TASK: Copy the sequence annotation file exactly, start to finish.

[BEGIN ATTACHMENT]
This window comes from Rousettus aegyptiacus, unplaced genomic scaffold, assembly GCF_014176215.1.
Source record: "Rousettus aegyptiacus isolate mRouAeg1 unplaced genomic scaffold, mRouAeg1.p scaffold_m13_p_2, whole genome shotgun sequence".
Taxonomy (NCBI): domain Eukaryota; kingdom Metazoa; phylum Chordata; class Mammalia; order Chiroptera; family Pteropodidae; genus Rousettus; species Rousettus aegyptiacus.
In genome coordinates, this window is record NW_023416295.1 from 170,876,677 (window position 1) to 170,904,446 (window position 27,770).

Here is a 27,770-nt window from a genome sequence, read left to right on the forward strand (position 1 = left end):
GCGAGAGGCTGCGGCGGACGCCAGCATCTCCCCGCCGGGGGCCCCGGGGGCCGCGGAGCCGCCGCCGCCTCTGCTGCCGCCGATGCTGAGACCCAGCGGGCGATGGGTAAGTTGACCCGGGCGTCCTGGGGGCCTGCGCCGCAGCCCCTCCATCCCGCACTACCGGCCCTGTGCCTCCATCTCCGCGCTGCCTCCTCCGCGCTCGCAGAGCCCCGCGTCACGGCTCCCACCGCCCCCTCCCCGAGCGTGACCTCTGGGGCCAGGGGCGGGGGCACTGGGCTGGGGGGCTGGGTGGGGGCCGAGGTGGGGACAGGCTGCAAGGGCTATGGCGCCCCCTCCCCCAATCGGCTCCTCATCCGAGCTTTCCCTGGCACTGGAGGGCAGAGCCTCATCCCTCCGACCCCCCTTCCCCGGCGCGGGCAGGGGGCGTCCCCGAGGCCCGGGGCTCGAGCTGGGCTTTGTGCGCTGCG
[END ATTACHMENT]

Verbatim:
This window comes from Rousettus aegyptiacus, unplaced genomic scaffold, assembly GCF_014176215.1.
Source record: "Rousettus aegyptiacus isolate mRouAeg1 unplaced genomic scaffold, mRouAeg1.p scaffold_m13_p_2, whole genome shotgun sequence".
Taxonomy (NCBI): domain Eukaryota; kingdom Metazoa; phylum Chordata; class Mammalia; order Chiroptera; family Pteropodidae; genus Rousettus; species Rousettus aegyptiacus.
In genome coordinates, this window is record NW_023416295.1 from 170,876,677 (window position 1) to 170,904,446 (window position 27,770).

Here is a 27,770-nt window from a genome sequence, read left to right on the forward strand (position 1 = left end):
GCGAGAGGCTGCGGCGGACGCCAGCATCTCCCCGCCGGGGGCCCCGGGGGCCGCGGAGCCGCCGCCGCCTCTGCTGCCGCCGATGCTGAGACCCAGCGGGCGATGGGTAAGTTGACCCGGGCGTCCTGGGGGCCTGCGCCGCAGCCCCTCCATCCCGCACTACCGGCCCTGTGCCTCCATCTCCGCGCTGCCTCCTCCGCGCTCGCAGAGCCCCGCGTCACGGCTCCCACCGCCCCCTCCCCGAGCGTGACCTCTGGGGCCAGGGGCGGGGGCACTGGGCTGGGGGGCTGGGTGGGGGCCGAGGTGGGGACAGGCTGCAAGGGCTATGGCGCCCCCTCCCCCAATCGGCTCCTCATCCGAGCTTTCCCTGGCACTGGAGGGCAGAGCCTCATCCCTCCGACCCCCCTTCCCCGGCGCGGGCAGGGGGCGTCCCCGAGGCCCGGGGCTCGAGCTGGGCTTTGTGCGCTGCG